OCT 2012

EyeWorld is the official news magazine of the American Society of Cataract & Refractive Surgery.

Issue link: https://digital.eyeworld.org/i/87458

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Page 36 of 168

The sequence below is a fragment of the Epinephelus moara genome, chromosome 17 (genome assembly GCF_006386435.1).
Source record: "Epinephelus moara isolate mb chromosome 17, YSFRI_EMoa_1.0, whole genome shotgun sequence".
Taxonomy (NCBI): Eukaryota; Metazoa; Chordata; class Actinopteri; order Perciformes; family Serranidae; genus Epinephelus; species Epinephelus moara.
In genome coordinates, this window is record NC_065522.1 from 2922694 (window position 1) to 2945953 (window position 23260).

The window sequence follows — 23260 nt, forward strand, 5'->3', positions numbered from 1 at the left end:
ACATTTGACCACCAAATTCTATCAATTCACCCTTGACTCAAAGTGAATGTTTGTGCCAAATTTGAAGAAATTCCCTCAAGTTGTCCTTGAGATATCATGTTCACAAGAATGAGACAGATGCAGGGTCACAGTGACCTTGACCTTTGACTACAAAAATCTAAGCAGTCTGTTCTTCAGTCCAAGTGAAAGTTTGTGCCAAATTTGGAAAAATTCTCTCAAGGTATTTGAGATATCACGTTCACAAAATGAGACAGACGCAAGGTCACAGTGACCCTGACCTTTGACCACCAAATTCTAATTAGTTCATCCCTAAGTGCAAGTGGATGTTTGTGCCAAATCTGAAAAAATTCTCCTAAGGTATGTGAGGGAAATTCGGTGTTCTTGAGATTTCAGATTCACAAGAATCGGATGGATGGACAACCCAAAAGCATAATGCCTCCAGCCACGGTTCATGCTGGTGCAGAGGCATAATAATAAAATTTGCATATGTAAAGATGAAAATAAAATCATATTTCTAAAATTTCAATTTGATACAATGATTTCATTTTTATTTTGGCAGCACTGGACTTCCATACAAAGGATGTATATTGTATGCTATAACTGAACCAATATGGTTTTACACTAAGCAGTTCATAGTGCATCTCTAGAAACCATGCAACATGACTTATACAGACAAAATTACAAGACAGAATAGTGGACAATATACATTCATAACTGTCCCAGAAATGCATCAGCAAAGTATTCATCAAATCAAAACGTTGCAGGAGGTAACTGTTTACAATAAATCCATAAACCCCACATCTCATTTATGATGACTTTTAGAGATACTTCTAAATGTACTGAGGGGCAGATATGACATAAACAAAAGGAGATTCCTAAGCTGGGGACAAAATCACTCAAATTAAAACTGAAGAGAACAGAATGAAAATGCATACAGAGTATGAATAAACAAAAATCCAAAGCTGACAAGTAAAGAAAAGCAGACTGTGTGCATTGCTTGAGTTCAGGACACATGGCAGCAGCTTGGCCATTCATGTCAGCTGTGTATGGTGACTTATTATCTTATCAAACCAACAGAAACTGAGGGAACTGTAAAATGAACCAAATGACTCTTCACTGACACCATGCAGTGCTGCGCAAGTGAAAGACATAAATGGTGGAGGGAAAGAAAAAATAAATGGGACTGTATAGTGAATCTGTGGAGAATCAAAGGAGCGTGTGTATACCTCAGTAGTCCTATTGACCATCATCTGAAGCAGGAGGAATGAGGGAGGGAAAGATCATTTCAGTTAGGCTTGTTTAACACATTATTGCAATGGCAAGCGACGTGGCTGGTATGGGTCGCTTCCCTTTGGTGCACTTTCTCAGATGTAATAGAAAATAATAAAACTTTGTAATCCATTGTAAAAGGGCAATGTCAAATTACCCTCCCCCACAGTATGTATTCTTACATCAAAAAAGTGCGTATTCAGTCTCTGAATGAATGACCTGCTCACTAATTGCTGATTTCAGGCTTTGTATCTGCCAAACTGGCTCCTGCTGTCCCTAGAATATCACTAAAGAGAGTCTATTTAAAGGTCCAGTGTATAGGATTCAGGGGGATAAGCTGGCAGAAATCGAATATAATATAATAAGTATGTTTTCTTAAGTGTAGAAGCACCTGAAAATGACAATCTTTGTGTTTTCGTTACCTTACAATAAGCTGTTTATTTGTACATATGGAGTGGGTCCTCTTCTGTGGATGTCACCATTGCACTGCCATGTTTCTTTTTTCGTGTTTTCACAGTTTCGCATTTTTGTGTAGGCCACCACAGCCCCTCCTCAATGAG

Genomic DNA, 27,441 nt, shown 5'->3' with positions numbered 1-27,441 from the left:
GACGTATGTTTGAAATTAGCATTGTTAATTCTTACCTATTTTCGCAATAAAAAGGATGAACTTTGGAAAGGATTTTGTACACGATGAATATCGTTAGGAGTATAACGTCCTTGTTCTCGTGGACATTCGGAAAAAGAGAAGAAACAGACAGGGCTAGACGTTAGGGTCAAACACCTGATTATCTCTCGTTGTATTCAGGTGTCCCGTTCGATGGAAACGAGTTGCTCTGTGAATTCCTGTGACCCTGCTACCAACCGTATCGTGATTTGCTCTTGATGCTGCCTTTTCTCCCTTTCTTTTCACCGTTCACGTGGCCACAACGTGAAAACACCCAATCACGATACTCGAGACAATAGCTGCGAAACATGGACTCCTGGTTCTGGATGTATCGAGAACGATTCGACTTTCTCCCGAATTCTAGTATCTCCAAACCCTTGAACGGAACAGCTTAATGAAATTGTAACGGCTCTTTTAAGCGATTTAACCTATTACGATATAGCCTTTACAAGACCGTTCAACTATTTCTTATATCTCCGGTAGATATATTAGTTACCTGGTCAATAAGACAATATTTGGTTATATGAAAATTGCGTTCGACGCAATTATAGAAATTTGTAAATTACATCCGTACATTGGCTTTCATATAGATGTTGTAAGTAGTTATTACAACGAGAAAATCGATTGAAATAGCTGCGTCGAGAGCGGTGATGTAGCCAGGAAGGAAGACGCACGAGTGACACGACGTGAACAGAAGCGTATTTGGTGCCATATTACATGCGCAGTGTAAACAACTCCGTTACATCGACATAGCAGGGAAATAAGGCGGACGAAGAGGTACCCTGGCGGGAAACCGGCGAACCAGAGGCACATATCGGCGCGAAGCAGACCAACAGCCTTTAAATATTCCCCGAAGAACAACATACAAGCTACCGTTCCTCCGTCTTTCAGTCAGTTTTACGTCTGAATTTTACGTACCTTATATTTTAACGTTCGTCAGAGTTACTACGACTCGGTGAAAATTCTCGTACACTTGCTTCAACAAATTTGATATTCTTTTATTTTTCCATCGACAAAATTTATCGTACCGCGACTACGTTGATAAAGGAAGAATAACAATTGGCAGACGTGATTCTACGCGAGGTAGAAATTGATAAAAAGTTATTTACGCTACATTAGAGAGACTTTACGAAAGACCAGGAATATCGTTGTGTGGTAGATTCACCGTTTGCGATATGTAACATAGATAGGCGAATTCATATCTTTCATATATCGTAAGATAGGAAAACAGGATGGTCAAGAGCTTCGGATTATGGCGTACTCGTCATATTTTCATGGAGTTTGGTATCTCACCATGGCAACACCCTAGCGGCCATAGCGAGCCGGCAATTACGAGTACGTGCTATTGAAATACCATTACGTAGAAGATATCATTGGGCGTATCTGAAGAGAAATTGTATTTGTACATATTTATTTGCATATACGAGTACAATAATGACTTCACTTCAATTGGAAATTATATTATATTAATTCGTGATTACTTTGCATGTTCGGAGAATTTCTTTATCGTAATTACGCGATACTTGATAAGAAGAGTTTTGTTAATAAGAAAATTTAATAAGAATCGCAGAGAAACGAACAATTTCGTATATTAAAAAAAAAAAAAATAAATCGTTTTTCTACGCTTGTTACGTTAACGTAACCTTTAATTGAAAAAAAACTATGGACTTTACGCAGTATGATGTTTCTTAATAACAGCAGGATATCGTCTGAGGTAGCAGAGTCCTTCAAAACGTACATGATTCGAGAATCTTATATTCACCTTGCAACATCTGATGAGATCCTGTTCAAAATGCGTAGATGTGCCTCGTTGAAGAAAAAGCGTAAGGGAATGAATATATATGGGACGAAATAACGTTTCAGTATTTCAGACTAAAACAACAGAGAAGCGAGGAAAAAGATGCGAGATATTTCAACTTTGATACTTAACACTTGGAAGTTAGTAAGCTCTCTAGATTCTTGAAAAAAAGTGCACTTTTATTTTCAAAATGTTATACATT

34 34 EW REFRACTIVE SURGERY October 2012 A bullish outlook for lasers Device focus by Michelle Dalton EyeWorld Contributing Writer Market Scope (St. Louis) data suggests 80% of new laser sales are Allegretto lasers. After the introduction of the Allegretto, "patients did start having even better outcomes, and since then, no major technological advancement has occurred," Mr. Stubenbordt said. Mr. Ziemer said Korea, Taiwan, Japan, and China are driving the Asia-Pacific replacement market. In Spain, however, where overall un- employment hovers around 25% and for younger people unemploy- ment is closer to 40%, "there is almost no business in the private refractive market," Mr. Ziemer said. Larger laser chains "always look to improve their technology," which presents potential growth areas as well, he said. Mr. Mahdavi said the rise of the Laser growth is being driven by the femtosecond for refractive cataract surgery and a burgeoning replacement market "S urvival of the fittest" aptly ap- plies to businesses in a global down- turn like the one that's currently ongoing, but several laser manufacturers and analysts be- lieve the excimer and femtosecond markets are in the midst of a true turnaround. Frank Ziemer, president and chief executive officer, Ziemer Oph- thalmic Systems, Port, Switzerland, said with countries like Spain and Greece possibly being forced out of the euro, it's "next to impossible" to predict the European economic picture even 6 months from now. "We believe that companies have to offer better laser technol- ogy," he said, adding in Europe it may take 4-6 months to identify potential clinic customers. At Bausch + Lomb (Rochester, N.Y.), Calvin W. Roberts, M.D., executive vice president and chief medical officer, said he's "very bull- ish" on the laser market—especially in the replacement laser market. Bausch + Lomb and Technolas Perfect Vision (TPV, Munich) are currently co-promoting the Victus Femtosecond Laser Platform. "The sweet spot for us is presbyopia," he said. "Our excimer business in Europe is very good. SUPRACOR from TPV is not approved in the U.S., we expect substantial growth once it is approved." Over the next 10 years, there will be a resurgence in consumer demand for LASIK, said Shareef Mahdavi, president, SM2 Strategic, Pleasanton, Calif. "We're seeing innovations on top of incremental improvements and a much better acceptance on the consumer level," he said. The recent global recession has created a large pent-up demand for refractive surgery, said Paul M. Stubenbordt, founder, Stubenbordt Consulting, Roanoke, Texas, but he's still a bit on the bearish side. "Right now, it's an anomaly with how well the U.S. laser market is doing," he said, with no single geographic region in the U.S. faring better than any other, although the Northeast seems to have recovered more quickly than other areas. The femtosecond market, on the other hand, is all about product in- novation and is where the excimer market was about 15 years ago, Mr. Mahdavi said. "Excimer was about corneal reshaping, but we've got a much more versatile tool in fem- tosecond technology. It's driving a replacement market with excimer lasers," he said. Dr. Roberts said between the "great new technology that's coming out" and consumer desires to have a laser-based presbyopia treatment, numerous markets are showing great potential. Bausch + Lomb is "very big" in Southeast Asia, with Singapore a main area for refractive surgery growth, Dr. Roberts said. Australia and China are growth areas as well, as the Chinese "have not really embraced refractive surgery, but it's a huge contact lens market for us." Excimer markets Consumer demand will drive the ex- cimer market, as the devices are less expensive and more efficient, Mr. Mahdavi said. He predicts a large growth market in India and China, with the U.S. a predominant replace- ment market. "Consumer demand isn't what is was in 2007, so physicians have been holding back on purchasing decisions," he said. "So now the question is whether they outright replace older units or upgrade what they currently have?" He cites both the Allegretto (Alcon, Fort Worth, Texas) and the VISX custom treat- ment (Abbott Medical Optics, Santa Ana, Calif.) as a cause for the growth. "Right now, VISX has a majority of units placed—about 62%—but only 51% of the overall procedures performed," he said, adding middle class in less developed na- tions (India, China) will also help spur the refractive industry, but warned a lower cost entrant may be welcomed in some Asian countries (notably, China). Overall, with the aging Gen Y population coming into the "sweet spot" for LASIK, Mr. Mahdavi pre- dicts within the next 5 years, LASIK will once again reach the peak levels surgeons saw in 2000 and 2007. Femtosecond market Mr. Stubenbordt called 2012 a funny year. "Everything is doing well, but it shouldn't be. Cataract volumes are pretty stable, and the femtosecond laser has given physicians a new rea- son to talk about actively marketing cataract surgery. We're seeing a large impact on cataract volume for physi- cians who have bought the newer lasers—about 15%." Because femtosecond technol- ogy has not been on the market very long, Mr. Ziemer said, "Worldwide there is a great potential market and clinics that need femtosecond technology," both in refractive and cataract procedures. Stuart Raetzman, head of global commercial strategy, Alcon, is bull- ish about the femtosecond potential in refractive cataract, as the technol- ogy "delivers increased precision and customization while improving predictability, reliability, and repro- ducibility of patient outcomes." By his calculations, Mr. Mahdavi said about 25% of current femtosec- ond refractive cataract users "are not making money, but patients like the